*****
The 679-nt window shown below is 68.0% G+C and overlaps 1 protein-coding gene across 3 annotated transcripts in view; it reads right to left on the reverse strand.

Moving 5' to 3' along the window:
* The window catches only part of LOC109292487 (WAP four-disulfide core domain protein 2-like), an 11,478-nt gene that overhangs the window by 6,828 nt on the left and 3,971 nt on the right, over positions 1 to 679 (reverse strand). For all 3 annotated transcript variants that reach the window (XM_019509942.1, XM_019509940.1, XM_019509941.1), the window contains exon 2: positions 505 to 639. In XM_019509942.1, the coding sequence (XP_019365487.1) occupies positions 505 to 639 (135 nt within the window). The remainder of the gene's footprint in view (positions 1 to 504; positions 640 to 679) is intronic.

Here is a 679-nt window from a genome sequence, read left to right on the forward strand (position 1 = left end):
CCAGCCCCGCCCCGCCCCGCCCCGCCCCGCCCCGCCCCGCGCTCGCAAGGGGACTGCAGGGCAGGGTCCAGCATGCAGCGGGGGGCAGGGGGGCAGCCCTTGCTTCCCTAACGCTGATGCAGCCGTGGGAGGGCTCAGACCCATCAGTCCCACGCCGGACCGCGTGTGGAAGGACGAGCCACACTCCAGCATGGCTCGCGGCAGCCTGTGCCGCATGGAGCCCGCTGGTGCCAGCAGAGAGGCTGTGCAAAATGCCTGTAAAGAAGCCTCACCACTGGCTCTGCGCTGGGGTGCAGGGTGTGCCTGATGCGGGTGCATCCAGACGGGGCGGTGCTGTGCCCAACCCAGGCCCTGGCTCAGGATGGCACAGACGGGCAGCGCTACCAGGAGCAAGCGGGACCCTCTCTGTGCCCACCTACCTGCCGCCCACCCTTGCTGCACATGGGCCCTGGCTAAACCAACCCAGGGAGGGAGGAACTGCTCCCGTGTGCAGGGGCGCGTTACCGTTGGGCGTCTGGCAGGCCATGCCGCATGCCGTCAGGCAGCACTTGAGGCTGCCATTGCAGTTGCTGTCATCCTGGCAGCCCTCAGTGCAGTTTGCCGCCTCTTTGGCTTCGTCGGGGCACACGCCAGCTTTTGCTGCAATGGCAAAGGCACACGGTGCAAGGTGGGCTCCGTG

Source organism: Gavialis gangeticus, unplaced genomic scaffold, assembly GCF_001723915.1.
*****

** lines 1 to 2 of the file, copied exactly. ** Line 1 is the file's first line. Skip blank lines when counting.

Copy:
The 679-nt window shown below is 68.0% G+C and overlaps 1 protein-coding gene across 3 annotated transcripts in view; it reads right to left on the reverse strand.

Moving 5' to 3' along the window: